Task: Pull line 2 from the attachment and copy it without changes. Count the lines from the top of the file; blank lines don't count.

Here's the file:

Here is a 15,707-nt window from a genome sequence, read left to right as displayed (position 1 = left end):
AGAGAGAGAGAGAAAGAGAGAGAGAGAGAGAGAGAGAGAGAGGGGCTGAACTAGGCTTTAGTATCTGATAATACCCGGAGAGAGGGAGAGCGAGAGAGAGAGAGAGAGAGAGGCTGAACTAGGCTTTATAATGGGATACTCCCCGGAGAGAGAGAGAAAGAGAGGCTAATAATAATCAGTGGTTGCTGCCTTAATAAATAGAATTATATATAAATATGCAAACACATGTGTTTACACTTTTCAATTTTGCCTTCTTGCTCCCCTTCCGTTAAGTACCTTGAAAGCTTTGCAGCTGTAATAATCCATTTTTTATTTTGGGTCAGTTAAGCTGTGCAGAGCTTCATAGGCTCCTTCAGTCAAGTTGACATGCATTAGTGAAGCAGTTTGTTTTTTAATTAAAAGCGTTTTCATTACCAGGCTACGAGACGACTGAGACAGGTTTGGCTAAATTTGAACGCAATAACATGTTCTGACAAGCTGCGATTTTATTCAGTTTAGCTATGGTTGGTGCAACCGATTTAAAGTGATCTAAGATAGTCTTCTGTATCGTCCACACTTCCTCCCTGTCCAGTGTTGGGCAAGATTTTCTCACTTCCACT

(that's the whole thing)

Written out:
AGAGAGAGAGAGAAAGAGAGAGAGAGAGAGAGAGAGAGAGAGGGGCTGAACTAGGCTTTAGTATCTGATAATACCCGGAGAGAGGGAGAGCGAGAGAGAGAGAGAGAGAGAGGCTGAACTAGGCTTTATAATGGGATACTCCCCGGAGAGAGAGAGAAAGAGAGGCTAATAATAATCAGTGGTTGCTGCCTTAATAAATAGAATTATATATAAATATGCAAACACATGTGTTTACACTTTTCAATTTTGCCTTCTTGCTCCCCTTCCGTTAAGTACCTTGAAAGCTTTGCAGCTGTAATAATCCATTTTTTATTTTGGGTCAGTTAAGCTGTGCAGAGCTTCATAGGCTCCTTCAGTCAAGTTGACATGCATTAGTGAAGCAGTTTGTTTTTTAATTAAAAGCGTTTTCATTACCAGGCTACGAGACGACTGAGACAGGTTTGGCTAAATTTGAACGCAATAACATGTTCTGACAAGCTGCGATTTTATTCAGTTTAGCTATGGTTGGTGCAACCGATTTAAAGTGATCTAAGATAGTCTTCTGTATCGTCCACACTTCCTCCCTGTCCAGTGTTGGGCAAGATTTTCTCACTTCCACT